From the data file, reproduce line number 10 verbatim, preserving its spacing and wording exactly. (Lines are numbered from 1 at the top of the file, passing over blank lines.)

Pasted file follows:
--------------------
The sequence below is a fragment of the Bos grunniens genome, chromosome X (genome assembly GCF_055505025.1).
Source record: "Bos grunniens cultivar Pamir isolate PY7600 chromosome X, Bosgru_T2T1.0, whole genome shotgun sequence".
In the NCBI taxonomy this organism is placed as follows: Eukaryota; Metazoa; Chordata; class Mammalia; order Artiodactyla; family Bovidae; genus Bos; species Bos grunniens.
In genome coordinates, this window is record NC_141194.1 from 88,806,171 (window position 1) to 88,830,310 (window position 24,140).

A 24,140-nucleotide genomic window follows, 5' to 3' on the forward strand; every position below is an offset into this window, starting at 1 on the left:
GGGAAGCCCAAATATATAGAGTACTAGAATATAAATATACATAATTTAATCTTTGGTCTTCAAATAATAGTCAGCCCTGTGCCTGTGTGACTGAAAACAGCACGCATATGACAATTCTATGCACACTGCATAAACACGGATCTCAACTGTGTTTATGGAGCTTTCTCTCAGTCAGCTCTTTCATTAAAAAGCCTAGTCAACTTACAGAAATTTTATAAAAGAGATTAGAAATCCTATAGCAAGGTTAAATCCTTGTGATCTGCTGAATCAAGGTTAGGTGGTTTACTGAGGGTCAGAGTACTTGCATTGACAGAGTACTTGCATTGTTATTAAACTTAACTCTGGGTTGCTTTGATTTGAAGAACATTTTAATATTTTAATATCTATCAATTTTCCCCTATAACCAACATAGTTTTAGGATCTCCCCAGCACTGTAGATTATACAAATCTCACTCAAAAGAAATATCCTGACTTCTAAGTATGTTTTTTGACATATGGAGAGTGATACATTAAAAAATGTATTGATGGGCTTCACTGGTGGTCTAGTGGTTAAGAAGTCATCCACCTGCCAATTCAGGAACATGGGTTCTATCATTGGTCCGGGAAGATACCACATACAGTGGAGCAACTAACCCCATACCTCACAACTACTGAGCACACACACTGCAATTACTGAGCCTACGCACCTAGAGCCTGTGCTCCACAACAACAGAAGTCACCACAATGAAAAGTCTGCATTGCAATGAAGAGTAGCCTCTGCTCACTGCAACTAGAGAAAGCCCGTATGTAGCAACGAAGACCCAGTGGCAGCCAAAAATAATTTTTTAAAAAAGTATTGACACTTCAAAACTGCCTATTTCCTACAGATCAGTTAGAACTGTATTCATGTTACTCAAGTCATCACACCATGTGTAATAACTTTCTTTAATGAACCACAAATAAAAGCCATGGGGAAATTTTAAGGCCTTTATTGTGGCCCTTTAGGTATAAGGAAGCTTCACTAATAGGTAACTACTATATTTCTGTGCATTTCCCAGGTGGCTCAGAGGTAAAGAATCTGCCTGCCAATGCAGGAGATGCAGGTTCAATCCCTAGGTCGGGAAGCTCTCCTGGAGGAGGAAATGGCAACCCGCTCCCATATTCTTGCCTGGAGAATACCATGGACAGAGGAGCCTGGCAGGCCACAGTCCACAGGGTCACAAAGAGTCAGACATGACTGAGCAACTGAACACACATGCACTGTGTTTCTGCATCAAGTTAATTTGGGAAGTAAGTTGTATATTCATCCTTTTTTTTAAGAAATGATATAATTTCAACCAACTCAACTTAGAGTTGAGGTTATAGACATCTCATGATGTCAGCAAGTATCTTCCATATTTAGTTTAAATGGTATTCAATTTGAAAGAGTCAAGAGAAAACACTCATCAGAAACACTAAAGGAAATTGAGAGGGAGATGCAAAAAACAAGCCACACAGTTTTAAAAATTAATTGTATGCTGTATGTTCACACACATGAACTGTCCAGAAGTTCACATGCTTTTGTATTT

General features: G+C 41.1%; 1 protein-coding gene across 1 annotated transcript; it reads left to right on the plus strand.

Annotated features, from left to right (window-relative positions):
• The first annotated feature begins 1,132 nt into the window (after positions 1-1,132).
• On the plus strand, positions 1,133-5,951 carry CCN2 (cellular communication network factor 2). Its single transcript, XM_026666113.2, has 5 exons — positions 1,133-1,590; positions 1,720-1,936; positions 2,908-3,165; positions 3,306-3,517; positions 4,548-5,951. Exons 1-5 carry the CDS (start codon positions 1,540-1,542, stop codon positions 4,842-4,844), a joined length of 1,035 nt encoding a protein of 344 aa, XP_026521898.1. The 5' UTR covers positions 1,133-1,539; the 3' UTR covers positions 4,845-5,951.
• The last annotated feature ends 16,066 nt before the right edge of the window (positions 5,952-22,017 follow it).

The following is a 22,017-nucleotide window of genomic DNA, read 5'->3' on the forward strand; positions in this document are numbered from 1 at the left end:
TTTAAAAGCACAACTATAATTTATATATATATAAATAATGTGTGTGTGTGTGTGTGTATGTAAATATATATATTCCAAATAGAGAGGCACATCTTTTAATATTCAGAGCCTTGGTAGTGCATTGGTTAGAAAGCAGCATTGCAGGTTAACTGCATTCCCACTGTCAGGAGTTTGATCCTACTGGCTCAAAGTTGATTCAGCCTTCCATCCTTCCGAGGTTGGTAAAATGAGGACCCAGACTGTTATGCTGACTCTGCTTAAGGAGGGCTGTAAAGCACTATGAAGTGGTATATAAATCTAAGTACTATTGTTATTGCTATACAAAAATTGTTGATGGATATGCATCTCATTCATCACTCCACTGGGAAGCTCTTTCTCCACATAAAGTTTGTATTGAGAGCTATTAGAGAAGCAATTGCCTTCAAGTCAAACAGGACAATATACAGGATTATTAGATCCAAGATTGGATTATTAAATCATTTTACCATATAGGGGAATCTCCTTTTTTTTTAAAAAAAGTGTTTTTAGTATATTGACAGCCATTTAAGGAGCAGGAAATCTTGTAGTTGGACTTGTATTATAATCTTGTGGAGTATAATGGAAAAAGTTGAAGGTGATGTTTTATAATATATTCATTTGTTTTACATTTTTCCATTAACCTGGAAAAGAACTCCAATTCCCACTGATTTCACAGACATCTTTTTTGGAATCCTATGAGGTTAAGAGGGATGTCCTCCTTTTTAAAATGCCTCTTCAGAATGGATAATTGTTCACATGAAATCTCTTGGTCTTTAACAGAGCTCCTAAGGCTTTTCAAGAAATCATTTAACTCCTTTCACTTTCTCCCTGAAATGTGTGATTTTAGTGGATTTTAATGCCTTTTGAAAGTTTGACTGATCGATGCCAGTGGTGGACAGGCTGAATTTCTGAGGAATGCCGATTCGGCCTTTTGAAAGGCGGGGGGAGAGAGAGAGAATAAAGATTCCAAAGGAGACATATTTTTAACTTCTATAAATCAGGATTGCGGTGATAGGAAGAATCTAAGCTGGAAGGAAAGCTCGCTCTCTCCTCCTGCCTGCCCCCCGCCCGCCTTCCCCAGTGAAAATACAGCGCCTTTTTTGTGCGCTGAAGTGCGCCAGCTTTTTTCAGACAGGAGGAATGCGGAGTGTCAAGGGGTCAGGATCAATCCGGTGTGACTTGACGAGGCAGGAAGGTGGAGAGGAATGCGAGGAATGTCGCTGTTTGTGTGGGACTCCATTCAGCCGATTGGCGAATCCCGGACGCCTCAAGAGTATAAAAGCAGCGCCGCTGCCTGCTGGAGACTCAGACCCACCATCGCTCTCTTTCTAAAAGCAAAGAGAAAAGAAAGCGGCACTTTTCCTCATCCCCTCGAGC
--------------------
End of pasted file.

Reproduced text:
• On the plus strand, positions 1,133-5,951 carry CCN2 (cellular communication network factor 2). Its single transcript, XM_026666113.2, has 5 exons — positions 1,133-1,590; positions 1,720-1,936; positions 2,908-3,165; positions 3,306-3,517; positions 4,548-5,951. Exons 1-5 carry the CDS (start codon positions 1,540-1,542, stop codon positions 4,842-4,844), a joined length of 1,035 nt encoding a protein of 344 aa, XP_026521898.1. The 5' UTR covers positions 1,133-1,539; the 3' UTR covers positions 4,845-5,951.